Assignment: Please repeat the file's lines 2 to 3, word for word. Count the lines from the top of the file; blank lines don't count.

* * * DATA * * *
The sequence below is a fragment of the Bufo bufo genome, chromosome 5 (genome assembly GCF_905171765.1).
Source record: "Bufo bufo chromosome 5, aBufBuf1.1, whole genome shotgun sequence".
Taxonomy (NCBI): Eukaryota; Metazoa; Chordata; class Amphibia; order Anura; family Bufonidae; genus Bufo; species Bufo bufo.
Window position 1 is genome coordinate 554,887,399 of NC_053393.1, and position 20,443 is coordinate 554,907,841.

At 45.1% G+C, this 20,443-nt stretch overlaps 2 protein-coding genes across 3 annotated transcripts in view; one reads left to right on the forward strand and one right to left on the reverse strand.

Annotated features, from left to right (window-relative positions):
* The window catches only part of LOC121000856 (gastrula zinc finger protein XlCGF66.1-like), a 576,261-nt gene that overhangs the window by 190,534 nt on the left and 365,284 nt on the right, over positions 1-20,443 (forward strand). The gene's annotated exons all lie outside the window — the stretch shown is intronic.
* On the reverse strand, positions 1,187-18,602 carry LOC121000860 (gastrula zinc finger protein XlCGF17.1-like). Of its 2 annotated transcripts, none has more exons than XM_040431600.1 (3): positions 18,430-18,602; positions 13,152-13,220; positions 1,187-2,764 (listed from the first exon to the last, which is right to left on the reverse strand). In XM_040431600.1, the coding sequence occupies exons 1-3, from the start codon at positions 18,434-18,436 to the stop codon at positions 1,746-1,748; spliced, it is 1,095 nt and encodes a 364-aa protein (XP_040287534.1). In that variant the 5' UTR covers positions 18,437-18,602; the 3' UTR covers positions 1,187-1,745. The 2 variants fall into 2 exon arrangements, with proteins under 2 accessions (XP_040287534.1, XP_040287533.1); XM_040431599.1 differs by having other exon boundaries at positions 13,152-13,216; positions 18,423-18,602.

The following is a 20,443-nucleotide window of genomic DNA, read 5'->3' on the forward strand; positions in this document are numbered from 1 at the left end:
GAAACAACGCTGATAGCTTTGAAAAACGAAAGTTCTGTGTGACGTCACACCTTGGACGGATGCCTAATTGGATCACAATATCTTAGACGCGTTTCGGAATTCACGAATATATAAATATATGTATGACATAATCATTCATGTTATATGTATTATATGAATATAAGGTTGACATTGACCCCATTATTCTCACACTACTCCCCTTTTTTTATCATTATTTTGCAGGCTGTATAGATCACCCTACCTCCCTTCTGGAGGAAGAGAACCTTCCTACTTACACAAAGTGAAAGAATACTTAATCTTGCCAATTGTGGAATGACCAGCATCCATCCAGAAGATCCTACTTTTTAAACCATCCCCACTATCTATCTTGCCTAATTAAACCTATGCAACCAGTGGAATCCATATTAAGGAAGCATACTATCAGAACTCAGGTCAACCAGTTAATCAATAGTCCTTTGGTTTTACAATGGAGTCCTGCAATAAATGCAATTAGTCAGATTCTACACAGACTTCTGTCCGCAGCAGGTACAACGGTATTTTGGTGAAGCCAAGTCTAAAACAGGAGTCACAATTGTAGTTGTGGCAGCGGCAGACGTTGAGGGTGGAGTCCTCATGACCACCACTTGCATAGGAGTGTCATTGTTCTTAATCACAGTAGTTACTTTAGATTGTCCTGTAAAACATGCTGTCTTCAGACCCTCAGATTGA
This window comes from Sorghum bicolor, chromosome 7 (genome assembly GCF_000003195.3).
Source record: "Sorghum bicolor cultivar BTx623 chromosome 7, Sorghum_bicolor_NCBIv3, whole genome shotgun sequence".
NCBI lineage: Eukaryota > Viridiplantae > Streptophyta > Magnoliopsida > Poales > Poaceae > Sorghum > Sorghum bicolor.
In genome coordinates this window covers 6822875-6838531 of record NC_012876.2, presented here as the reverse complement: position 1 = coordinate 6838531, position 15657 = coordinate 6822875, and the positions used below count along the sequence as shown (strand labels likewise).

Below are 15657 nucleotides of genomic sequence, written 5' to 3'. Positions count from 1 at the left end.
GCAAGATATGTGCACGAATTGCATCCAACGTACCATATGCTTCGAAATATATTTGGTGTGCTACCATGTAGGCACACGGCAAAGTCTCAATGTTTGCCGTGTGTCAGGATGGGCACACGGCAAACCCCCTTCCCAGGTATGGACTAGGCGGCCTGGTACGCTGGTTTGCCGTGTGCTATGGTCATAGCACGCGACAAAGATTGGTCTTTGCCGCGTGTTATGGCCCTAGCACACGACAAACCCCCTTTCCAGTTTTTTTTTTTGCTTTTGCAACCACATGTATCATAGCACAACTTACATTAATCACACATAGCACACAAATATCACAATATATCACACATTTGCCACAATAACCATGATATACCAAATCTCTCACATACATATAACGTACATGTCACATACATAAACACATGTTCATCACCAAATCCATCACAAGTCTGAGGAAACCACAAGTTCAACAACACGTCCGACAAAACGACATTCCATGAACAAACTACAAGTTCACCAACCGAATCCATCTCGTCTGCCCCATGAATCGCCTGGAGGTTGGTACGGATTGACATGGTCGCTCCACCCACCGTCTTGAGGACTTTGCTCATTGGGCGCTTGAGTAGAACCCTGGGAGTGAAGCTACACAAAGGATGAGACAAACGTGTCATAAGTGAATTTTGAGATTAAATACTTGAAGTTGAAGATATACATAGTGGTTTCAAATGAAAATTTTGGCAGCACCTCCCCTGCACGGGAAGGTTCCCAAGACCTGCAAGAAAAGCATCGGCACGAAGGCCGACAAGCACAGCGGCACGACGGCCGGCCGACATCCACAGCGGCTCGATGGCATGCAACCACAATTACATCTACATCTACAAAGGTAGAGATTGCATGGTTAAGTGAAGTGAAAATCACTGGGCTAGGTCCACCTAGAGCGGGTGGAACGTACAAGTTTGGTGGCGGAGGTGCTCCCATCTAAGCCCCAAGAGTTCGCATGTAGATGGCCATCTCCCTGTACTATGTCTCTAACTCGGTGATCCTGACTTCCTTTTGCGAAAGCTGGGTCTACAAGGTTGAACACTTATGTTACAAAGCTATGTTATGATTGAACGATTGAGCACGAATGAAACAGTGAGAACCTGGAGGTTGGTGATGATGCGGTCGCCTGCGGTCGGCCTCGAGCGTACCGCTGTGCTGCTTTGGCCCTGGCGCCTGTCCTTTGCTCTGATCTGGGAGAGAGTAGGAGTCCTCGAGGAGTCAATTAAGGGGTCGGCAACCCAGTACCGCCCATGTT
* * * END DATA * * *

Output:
Source record: "Bufo bufo chromosome 5, aBufBuf1.1, whole genome shotgun sequence".
Taxonomy (NCBI): Eukaryota; Metazoa; Chordata; class Amphibia; order Anura; family Bufonidae; genus Bufo; species Bufo bufo.